Volume 4, Issue 2 is Here!

The issue is available as a PDF: TMR Volume 4 Issue 2.

The optional theme is comics, be it drawn in sequential images or just plain funny.

Contributors: Gershon Ben-Avraham, Susan P. Blevins, Mela Blust, Charles W. Brice, Aria Callaham, Joan Colby, Holly Day, Darren C. Demaree, Adam Durso, Kelcey Parker Ervick, Sarah A. Etlinger, GTimothy Gordon, John Grey, Jack D. Harvey, Aloura Hattendorf, Henry Hitz, Diane Hoffman, A.J. Huffman, Phil Huffy, James Croal Jackson, Lonnie James, Gloria DeVidas Kirchheimer, Matthew J. Kreglow, Claire Martin, Megan Miazgowicz, Jennifer Davis Michael, Paul Mills, TJ Neathery, Simon Perchik, Steven B. Rosenfeld, David Anthony Sam, William L. Spencer, David Spicer, Chuck Thompson, Dennis Trujillo, Bess Vanrenen, Maryfrances Wagner, Michael Whelan, Theresa Williams, and Kelsey Zimmerman.

Reviews: Hold Me Gorilla Monsoon by Colette Arrand, Auri by Auri, Internet Yearnings by Gary Beck, Mnemosyne’s Hand: Poems by Charles W. Brice, Her Secret Husband by Abbey Faith, The Future by From Ashes to NewBurn Site In Bloom by Jamie HoughtonRookland by Jesse Minkert, Beach Dweller Manifesto by Leah MuellerGhost Matter by Jade RamseyHeavenly Whispers by Roger SipplPermanent Change of Station by Lisa Stice, and i’m fine: A Haiku Collection About Mental Illness by Jamie Winters.

Winner of The Magnolia Review Ink Award: Theresa Williams, for “From The Diary of Lea Knight,” chosen by Dom Fonce.

Jack D. Harvey–Interview

Describe your creative space. Do you work at home, in public spaces, etc.?

I work at home.

What kind of materials do you use? Do you write by hand or type? What is your favorite writing utensil?

I write by hand with a pen and when the poem gets close to its final form, I type it on Word on my computer.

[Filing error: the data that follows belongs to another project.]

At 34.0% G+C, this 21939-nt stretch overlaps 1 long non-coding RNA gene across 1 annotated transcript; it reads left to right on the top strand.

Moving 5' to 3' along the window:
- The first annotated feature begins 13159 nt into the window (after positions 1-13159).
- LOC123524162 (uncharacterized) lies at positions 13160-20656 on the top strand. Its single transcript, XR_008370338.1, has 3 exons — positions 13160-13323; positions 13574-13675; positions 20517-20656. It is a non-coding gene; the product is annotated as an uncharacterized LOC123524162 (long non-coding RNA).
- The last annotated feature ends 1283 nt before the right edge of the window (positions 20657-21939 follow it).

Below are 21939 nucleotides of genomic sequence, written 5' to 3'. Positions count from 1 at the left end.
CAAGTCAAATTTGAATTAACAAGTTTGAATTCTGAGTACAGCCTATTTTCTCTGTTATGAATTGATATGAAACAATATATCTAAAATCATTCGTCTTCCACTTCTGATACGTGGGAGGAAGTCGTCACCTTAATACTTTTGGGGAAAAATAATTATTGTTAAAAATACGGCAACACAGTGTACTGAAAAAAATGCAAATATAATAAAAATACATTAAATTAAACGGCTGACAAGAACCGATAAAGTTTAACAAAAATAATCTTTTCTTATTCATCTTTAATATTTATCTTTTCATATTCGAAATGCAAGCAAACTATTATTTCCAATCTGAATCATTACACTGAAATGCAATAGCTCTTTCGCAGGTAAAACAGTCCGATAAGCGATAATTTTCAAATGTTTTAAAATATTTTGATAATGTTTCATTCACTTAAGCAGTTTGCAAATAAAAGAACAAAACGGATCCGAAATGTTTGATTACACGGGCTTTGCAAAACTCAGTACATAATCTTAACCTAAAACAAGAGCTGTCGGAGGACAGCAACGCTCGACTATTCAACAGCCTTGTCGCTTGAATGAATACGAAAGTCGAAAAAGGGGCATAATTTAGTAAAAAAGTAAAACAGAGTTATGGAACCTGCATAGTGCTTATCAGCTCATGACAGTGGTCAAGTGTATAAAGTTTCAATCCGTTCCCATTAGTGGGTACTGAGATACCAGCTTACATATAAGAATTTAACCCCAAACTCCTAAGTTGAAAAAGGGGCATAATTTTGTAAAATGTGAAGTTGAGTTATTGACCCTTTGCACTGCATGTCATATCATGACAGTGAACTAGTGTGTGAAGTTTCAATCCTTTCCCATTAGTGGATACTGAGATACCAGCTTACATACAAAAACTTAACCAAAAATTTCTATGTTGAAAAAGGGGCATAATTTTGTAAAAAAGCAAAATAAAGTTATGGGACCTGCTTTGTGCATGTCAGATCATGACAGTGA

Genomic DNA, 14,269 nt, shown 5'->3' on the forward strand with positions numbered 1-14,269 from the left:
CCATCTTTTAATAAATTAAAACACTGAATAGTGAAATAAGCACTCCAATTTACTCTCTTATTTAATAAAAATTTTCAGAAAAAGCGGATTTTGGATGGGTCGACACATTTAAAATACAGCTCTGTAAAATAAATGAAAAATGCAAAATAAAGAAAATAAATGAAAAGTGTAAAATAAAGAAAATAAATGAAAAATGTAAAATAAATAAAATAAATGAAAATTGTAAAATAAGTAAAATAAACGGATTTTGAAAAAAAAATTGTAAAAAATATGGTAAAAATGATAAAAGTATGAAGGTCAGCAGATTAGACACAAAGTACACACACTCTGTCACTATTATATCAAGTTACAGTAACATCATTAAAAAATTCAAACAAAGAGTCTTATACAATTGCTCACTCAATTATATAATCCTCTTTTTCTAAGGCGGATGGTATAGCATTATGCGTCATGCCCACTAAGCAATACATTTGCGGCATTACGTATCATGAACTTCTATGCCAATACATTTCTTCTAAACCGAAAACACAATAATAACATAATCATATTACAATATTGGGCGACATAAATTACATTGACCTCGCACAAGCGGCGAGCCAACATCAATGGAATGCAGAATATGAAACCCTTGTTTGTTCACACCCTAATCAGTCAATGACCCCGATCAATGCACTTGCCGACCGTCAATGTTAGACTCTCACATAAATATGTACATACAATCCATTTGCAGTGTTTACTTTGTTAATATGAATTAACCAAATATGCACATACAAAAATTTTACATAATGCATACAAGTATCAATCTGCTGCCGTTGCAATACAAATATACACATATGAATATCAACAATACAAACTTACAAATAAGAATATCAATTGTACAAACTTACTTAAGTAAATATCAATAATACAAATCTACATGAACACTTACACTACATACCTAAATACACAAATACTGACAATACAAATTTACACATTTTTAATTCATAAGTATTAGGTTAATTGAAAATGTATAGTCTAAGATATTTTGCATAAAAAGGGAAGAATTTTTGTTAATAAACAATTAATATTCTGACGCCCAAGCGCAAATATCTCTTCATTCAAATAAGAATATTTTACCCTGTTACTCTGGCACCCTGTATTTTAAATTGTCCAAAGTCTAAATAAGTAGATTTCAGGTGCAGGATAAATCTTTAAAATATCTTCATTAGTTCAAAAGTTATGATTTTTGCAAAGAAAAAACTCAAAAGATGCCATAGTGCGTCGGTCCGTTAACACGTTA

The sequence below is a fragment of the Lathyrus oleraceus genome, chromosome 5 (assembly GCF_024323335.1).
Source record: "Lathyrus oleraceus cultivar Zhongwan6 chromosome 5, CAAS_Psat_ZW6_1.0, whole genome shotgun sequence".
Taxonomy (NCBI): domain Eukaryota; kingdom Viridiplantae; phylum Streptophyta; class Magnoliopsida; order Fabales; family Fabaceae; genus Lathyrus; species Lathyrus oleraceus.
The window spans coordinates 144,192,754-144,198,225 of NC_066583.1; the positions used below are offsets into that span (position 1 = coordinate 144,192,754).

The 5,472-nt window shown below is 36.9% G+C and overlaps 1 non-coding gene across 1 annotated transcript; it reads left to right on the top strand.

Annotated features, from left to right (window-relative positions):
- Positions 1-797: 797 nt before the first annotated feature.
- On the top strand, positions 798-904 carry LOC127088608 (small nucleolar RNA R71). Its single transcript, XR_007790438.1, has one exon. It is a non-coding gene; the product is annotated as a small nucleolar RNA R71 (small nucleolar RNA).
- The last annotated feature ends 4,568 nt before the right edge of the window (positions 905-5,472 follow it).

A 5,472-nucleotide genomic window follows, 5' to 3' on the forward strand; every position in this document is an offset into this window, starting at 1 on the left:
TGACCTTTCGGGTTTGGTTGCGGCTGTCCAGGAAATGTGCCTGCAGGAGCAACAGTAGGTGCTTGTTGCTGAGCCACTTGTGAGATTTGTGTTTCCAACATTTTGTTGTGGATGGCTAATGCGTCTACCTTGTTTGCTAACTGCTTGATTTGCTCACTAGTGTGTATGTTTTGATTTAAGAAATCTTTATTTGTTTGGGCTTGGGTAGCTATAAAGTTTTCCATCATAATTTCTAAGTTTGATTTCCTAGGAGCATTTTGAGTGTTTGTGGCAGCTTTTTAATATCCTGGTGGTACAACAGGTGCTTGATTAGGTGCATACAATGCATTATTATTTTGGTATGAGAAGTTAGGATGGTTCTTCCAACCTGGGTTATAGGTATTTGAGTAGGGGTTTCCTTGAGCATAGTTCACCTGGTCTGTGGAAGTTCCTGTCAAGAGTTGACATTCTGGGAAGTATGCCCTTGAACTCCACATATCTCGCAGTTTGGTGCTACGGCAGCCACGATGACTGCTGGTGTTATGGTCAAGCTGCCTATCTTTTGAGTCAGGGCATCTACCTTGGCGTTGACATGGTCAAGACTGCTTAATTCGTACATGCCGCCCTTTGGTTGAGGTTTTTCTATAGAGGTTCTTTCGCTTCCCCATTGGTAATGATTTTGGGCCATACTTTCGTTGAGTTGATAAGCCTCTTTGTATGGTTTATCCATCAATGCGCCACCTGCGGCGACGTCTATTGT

What is your routine for writing?

I don’t have a set routine and write at all times of the day or night.

How long have you been writing? When did you start writing?

I have been writing some sixty-odd years, from the time I was about sixteen.

Who is your intended, or ideal, audience? Who do you write for?

I don’t have any intended or ideal audience. Basically I write because I feel compelled to write.

What inspires you to write? If you are blocked, what do you do?

Not sure what inspires me; the Greeks and the Romans had the idea that the muse breathes in (cf. the English word inspire- through the Greek- pneo, Latin spiro, “breathe in”) to you; in other words, there is some outside influence at work when you create something. I am not really sure whether this is true or not, but sometimes, while writing, words or thoughts come to me. From where, who knows? If I am blocked, I stop writing and come back to the piece later.

What other things do you do besides writing? Do you dance or play golf, etc.?

I study Chinese, go to the gym daily and walk daily with my wife.

What is your favorite part of the creative process?

Writing the piece and the usually laborious process of getting it to a final form.

What is your advice to aspiring writers?

Write as often as possible and read as much as you can; try to read the old masters—they are rarely wrong and you can learn a lot from them.

Check out Jack’s work in Volume 3, Issue 2.

Jack D. Harvey

Jack D. Harvey’s poetry has appeared in Scrivener, The Comstock Review, The Antioch Review, Bay Area Poets’ Coalition, The University of Texas Review, The Magnolia Review, and a number of other on-line and in print poetry magazines over the years. The author has been writing poetry since he was sixteen and lives in a small town near Albany, N.Y. He was born and worked in upstate New York. He is retired from doing whatever he was doing before he retired. He once owned a cat that could whistle “Sweet Adeline,” used a knife and fork, and killed a postman.

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